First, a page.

In Luke 10:38-42 we meet Martha and Mary who are apparently two single sisters living together; Luke makes no mention of Lazarus, their brother. When Jesus and the twelve come into their village Martha welcomes them into her home. At his point, normally sister is pitted against sister to elevate “being” with the Lord above “doing” for the Lord. This interpretation misses what Luke is doing in this narrative. As Fred Craddock points out the “radicality” of this story should not be overlooked: “Jesus is received into a woman’s home (no mention is made of a brother) and he teaches a woman” (Craddock, 152).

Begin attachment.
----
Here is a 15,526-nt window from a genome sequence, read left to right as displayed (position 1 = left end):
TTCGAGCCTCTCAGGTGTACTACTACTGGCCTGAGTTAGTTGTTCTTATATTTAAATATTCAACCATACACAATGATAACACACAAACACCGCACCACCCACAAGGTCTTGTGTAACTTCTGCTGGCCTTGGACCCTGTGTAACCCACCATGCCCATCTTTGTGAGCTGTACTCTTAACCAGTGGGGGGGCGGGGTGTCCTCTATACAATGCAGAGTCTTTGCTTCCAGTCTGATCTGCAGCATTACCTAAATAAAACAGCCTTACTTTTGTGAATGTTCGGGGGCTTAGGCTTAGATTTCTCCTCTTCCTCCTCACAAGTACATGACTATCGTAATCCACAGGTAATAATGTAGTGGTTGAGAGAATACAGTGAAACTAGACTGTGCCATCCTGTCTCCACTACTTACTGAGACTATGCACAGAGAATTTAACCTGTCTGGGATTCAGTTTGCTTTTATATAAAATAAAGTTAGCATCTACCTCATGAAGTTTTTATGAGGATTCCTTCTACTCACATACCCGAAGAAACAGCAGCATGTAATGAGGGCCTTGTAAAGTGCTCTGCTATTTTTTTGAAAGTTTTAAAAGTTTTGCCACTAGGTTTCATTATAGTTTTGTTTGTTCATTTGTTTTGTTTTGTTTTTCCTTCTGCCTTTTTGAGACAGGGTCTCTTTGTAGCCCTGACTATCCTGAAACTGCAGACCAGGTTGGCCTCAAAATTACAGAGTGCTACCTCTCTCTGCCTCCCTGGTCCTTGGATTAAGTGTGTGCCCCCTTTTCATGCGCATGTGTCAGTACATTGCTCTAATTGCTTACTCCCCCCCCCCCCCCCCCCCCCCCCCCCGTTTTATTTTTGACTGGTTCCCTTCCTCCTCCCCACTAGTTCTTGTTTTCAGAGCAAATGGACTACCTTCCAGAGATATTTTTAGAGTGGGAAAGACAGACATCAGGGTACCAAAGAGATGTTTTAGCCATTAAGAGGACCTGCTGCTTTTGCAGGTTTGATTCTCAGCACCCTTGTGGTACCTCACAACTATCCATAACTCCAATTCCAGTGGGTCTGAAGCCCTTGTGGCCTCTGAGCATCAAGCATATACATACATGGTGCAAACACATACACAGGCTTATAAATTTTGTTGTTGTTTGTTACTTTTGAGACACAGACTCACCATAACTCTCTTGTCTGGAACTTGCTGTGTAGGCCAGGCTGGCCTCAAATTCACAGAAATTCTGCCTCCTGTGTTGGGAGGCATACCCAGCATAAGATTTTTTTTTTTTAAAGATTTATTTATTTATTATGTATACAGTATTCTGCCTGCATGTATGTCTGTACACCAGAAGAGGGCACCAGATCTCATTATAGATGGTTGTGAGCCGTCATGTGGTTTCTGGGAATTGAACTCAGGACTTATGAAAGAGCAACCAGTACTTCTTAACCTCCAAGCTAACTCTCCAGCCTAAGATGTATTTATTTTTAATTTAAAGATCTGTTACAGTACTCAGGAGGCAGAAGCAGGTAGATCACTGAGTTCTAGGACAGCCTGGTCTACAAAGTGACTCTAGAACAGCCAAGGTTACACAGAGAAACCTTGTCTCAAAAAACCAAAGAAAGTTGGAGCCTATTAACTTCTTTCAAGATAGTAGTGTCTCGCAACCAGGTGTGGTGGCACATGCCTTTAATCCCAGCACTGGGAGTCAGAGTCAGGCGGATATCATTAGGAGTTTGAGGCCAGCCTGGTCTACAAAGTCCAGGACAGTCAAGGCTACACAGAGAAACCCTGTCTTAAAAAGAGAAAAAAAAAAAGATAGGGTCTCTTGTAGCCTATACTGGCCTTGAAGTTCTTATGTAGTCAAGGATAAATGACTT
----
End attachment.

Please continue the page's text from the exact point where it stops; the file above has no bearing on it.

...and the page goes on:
For the first century Jew sitting at someone’s feet did not bring to mind children sitting at the feet of adults listening to stories; sitting at someone’s feet meant higher, formal education. Jesus was known as a rabbi, a teacher; to sit at his feet meant that one was being trained as a disciple. Mary was not quietly sitting contemplating all Jesus said. She was in active training with the other disciples (Grenz, 75). This was not a usual activity for women. Martha was doing what women were supposed to do: be good homemakers.